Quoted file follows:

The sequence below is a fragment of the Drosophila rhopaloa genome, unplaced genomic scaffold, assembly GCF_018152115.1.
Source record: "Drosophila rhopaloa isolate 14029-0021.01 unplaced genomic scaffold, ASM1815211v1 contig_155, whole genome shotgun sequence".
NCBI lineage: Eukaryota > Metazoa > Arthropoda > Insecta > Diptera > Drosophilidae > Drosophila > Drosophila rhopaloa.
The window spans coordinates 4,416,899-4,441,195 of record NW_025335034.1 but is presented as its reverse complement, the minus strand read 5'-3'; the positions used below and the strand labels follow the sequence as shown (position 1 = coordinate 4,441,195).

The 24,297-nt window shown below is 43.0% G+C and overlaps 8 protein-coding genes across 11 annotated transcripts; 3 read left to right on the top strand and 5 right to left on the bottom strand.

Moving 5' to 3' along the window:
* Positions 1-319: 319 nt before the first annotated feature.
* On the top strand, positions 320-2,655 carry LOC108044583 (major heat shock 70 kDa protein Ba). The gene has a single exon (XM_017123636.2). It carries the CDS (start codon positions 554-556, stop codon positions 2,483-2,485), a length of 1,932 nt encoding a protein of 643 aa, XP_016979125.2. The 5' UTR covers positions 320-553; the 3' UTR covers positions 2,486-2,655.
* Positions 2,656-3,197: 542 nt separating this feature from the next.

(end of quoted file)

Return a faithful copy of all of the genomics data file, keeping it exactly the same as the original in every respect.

The sequence below is a fragment of the Drosophila rhopaloa genome, unplaced genomic scaffold, assembly GCF_018152115.1.
Source record: "Drosophila rhopaloa isolate 14029-0021.01 unplaced genomic scaffold, ASM1815211v1 contig_155, whole genome shotgun sequence".
NCBI lineage: Eukaryota > Metazoa > Arthropoda > Insecta > Diptera > Drosophilidae > Drosophila > Drosophila rhopaloa.
The window spans coordinates 4,416,899-4,441,195 of record NW_025335034.1 but is presented as its reverse complement, the minus strand read 5'-3'; the positions used below and the strand labels follow the sequence as shown (position 1 = coordinate 4,441,195).

The 24,297-nt window shown below is 43.0% G+C and overlaps 8 protein-coding genes across 11 annotated transcripts; 3 read left to right on the top strand and 5 right to left on the bottom strand.

Moving 5' to 3' along the window:
* Positions 1-319: 319 nt before the first annotated feature.
* On the top strand, positions 320-2,655 carry LOC108044583 (major heat shock 70 kDa protein Ba). The gene has a single exon (XM_017123636.2). It carries the CDS (start codon positions 554-556, stop codon positions 2,483-2,485), a length of 1,932 nt encoding a protein of 643 aa, XP_016979125.2. The 5' UTR covers positions 320-553; the 3' UTR covers positions 2,486-2,655.
* Positions 2,656-3,197: 542 nt separating this feature from the next.